Robbie Feaver (pronounced "favor") is a charismatic personal injury lawyer with a high profile practice, a way with the ladies, and a beautiful wife (whom he loves), who is dying of an irreversible illness. He also has a secret bank account where he occasionally deposits funds that make their way into the pockets of the judges who decide Robbie's cases.
Robbie is caught by the Feds, and, in exchange for leniency, agrees to "wear a wire" as he continues to try to fix decisions. The FBI agent assigned to supervise him goes by the alias of Evon Miller. She is lonely, uncomfortable in her skin, and impervious to Robbie's charms. And she carries secrets of her own.
As the law tightens its net, Robbie's and Evon's stories converge thrillingly. Scott Turow takes us into, the world of greed and human failing he has made immortal in Presumed Innocent, The Burden of Proof, Pleading Guilty, and The Laws of Our Fathers, all published by FSG. He also shows us enduring love and quiet, unexpected heroism. Personal Injuries is Turow's most reverberant, most moving novel-a powerful drama of individuals trying to escape their characters.
Hercule Poirot comes out of retirement in one of Agatha Christie’s ten favorite novels, The Murder of Rojer Ackroyd.
Roger Ackroyd knew too much. He knew that the woman he loved had poisoned her brutal first husband. He suspected also that someone had been blackmailing her. Then, tragically, came the news that she had taken her own life with an apparent drug overdose.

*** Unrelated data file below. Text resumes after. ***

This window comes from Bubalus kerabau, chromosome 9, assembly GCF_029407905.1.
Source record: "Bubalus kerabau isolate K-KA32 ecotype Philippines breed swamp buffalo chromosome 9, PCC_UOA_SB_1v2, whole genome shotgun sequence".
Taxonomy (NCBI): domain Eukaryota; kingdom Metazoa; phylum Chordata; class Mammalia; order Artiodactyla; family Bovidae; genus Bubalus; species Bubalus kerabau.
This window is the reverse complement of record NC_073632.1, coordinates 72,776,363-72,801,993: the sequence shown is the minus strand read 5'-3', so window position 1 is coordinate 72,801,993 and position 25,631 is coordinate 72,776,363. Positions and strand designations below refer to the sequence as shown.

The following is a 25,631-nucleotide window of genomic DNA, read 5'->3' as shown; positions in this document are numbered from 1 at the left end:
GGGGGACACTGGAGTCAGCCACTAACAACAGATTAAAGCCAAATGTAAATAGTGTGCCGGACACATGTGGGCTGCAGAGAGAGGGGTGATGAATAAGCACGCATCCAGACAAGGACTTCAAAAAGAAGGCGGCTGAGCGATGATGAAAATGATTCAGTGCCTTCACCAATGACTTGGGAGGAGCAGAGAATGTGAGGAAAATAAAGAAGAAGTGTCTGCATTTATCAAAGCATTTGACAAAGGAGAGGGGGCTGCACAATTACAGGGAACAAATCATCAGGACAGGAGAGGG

However the evening post brought Roger one last fatal scrap of information, but before he could finish reading the letter, he was stabbed to death. Luckily one of Roger’s friends and the newest resident to retire to this normally quiet village takes over—none other than Monsieur Hercule Poirot.
Each September, a new crop of students enter Harvard Law School to begin an intense, often grueling, sometimes harrowing year of introduction to the law. Turow's group of One Ls are fresh, bright, ambitious, and more than a little daunting. Even more impressive are the faculty: Perini, the dazzling, combative professor of contracts, who presents himself as the students' antagonist in their struggle to master his subject; Zechman, the reserved professor of torts who seems so indecisive the students fear he cannot teach; and Nicky Morris, a young, appealing man who stressed the humanistic aspects of law.
Will the One Ls survive? Will they excel? Will they make the Law Review, the outward and visible sign of success in this ultra-conservative microcosm? With remarkable insight into both his fellows and himself, Turow leads us through the ups and downs, the small triumphs and tragedies of the year, in an absorbing and throught-provoking narrative that teaches the reader not only about law school and the law but about the human beings who make them what they are.
In the new afterword for this edition of One L, the author looks back on law school from the perspective of ten years' work as a lawyer and offers some suggestions for reforming legal education.